the study of frozen rock, soils, and ground. It deals with the origin, historical development, and conditions of existence of frozen strata in the earth’s crust; the processes and phenomena that occur in freezing, frozen, and thawing rock, soils, and ground, as well as their structure, composition, and properties; and the geophysical, physicogeological, geomorphological, and hydrogeological phenomena related to the processes of the freezing, thawing, and diagenesis of frozen strata. In addition to developing the theory of such processes, geocryology deals with the development of methods of influencing processes of freezing in the interests of construction, transportation, agriculture, and other activities. In this connection, two main directions or branches are developing—general geocryology and engineering geocryology, which has practical significance.
The study of frozen ground as an independent branch of knowledge of frozen rock, soils, and ground took shape in the USSR in the 1920’s at the interface of the geological, geographical, geophysical, and engineering-technical disciplines. The main credit for the establishment of the study of frozen ground in the USSR belongs to M. I. Sumgin. As science developed, the terms “frozen ground” and “permafrost” were criticized as ambiguous. In the 1950’s the V. A. Obruchev Institute for the Study of Frozen Ground of the Academy of Sciences of the USSR proposed that the name of the science, “study of frozen ground” (Russian merzlotovedenie), be changed to “geocryology” (geokriologiia); however, both terms still exist today.
Encompassing a broad range of questions, geocryology uses various methods of investigation—a complex of field (expeditionary) and laboratory methods of the geological, geographic, and geophysical sciences and the physical and physicochemical laboratory methods. Geocryology combines experimental research with theoretical and makes extensive use of mathematical methods. The importance of geocryology in the development of the productive forces of the USSR is determined by the expansion and intensification of national economic development of the northern and eastern territories of the USSR, which are in an area where permanently frozen rock is widespread. Many scientific and industrial organizations are carrying on research, including the Institute of Geocryology of the Siberian Division of the Academy of Sciences of the USSR in Yakutsk, the departments of geography and geology of Moscow State University, the All-Union Scientific Research Institute of Hydrogeology and Engineering Geology (VSEGINGEO), and the Production and Scientific Research Institute of Engineering Prospecting of the State Committee on Construction of the USSR (PNIIIS) in Moscow.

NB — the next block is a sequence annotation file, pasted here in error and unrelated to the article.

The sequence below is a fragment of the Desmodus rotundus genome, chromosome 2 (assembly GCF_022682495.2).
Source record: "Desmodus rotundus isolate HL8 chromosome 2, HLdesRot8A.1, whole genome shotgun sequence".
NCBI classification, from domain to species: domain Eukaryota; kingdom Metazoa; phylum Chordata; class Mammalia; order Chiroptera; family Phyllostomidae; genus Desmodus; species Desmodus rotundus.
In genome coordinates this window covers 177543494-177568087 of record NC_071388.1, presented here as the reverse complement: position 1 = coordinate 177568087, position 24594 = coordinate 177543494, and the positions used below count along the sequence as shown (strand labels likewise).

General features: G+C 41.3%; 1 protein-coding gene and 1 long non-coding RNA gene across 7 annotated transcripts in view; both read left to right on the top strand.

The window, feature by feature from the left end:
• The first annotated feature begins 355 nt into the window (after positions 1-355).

The most significant research on geocryology abroad is being done in the USA (the Cold Regions Research and Engineering Laboratory [CRREL], with its scientific center in Hanover, N. H.) and Canada (the National Research Council in Montreal).
Scientific periodicals on various questions of geocryology include Merzlotnye issledovaniia (Geocryological Research; since 1961) and Trudy Severnogo otdeleniia Instituta merz-lotovedeniia im. V. A. Obrucheva (Transactions of the Northern Division of the V. A. Obruchev Institute of Geocryology; Syktyvkar, since 1960).
REFERENCESShvetsov, P. F. “Soderzhanie i zadachi sovetskoi geokriologii.” Sovetskaia geologiia, 1958, no. 12.
Osnovy geokriologii (merzlotovedeniia), parts 1-2. Moscow, 1959.
Kachurin, S. P. “Merzlotovedenie (geokriologiia).” In the collection Sovetskaia geografiia. Moscow, 1960.
Dostovalov, B. N., and V. A. Kudriavtsev. Obshchee .merzlotovedenie. Moscow, 1967.
Popov, A. I. Merzlotnye iavleniia v zemnoi kore (kriolitologiia). Moscow, 1967.
A. E. SNOPKOV